A UN panel is set to monitor how Sri Lanka responds to allegations of violating human rights during the end of its civil war with the Tamil Tigers. But Sri Lanka has resisted this and other outside attempts at accountability.
One year after Sri Lanka’s decisive victory over Tamil insurgents, controversy still swirls over the bloody end to the 26-year civil war.
Sri Lankan officials argue that they defeated an outlawed terrorist group, the Liberation Tigers of Tamil Eelam (LTTE), which had refused to make peace. They insist that their military strategy was legitimate and had popular support. Political leaders have drawn parallels to America's wartime actions and asked why nobody calls Western powers to account for civilian suffering.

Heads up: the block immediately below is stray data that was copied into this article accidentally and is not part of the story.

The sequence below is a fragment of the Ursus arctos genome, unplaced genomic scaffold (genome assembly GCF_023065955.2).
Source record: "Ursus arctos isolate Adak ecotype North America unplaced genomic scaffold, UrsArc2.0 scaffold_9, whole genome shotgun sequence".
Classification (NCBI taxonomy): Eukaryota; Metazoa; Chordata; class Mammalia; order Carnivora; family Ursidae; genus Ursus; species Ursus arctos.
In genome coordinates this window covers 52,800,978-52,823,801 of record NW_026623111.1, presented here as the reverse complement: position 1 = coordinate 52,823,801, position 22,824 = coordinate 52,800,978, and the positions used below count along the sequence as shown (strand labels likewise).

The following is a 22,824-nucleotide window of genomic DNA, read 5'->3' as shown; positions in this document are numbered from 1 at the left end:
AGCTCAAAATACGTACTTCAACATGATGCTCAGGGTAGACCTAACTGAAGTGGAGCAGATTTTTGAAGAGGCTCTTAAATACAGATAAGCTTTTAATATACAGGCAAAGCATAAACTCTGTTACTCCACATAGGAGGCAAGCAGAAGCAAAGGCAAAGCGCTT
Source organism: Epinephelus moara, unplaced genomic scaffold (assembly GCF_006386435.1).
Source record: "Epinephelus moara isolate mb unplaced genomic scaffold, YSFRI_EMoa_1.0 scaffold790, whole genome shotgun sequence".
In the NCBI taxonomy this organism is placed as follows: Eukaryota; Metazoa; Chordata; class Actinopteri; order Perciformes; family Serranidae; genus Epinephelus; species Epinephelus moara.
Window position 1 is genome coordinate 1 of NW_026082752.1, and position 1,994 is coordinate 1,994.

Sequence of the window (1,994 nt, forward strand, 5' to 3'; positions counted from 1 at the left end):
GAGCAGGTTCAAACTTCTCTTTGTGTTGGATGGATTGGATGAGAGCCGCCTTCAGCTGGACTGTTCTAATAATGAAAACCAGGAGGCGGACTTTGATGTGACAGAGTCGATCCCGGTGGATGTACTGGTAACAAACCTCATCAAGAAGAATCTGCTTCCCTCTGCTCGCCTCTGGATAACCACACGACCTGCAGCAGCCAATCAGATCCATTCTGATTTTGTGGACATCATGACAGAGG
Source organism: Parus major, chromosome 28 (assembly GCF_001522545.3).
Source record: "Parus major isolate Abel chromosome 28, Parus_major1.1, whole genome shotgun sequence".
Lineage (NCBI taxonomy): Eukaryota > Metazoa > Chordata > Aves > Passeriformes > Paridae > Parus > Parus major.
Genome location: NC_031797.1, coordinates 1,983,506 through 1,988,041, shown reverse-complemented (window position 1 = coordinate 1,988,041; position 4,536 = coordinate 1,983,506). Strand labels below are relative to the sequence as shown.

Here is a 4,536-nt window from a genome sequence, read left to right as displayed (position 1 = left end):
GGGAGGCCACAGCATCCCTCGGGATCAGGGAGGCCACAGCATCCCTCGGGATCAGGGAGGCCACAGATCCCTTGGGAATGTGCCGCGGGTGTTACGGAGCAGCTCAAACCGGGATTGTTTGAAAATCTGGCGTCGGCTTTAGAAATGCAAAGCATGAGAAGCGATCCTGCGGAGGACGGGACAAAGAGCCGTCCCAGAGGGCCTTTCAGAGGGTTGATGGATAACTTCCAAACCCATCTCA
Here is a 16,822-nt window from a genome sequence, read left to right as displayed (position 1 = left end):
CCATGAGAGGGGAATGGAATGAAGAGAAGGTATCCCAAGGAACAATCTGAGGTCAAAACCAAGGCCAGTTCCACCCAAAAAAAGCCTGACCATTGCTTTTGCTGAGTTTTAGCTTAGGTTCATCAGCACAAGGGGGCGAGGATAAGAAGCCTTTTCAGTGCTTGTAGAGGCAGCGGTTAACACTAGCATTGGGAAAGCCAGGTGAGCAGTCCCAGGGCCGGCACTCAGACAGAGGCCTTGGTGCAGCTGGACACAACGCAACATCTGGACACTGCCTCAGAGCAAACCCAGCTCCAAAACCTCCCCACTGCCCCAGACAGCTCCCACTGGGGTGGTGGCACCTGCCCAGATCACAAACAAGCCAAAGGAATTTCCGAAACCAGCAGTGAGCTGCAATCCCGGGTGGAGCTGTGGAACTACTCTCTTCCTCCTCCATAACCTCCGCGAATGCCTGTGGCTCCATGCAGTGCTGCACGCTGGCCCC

Critics say both parties to the conflict violated international humanitarian laws and terrorized trapped civilians. Human rights groups have called for an international inquiry into the war’s final stages, when tens of thousands of civilians may have died during repeated shelling by government forces of designated no-fire zones.
United Nations Secretary General Ban Ki-Moon has waded into the debate by setting up a panel of experts to advise him on Sri Lanka’s progress on accountability on human rights issues. The panel’s members have not been appointed, but the idea has met strong resistance from Sri Lanka. It fears a repeat of the Goldstone inquiry into the 2008 Gaza conflict – which accused Israel and Hamas of committing war crimes – and being subjected to a tribunal.
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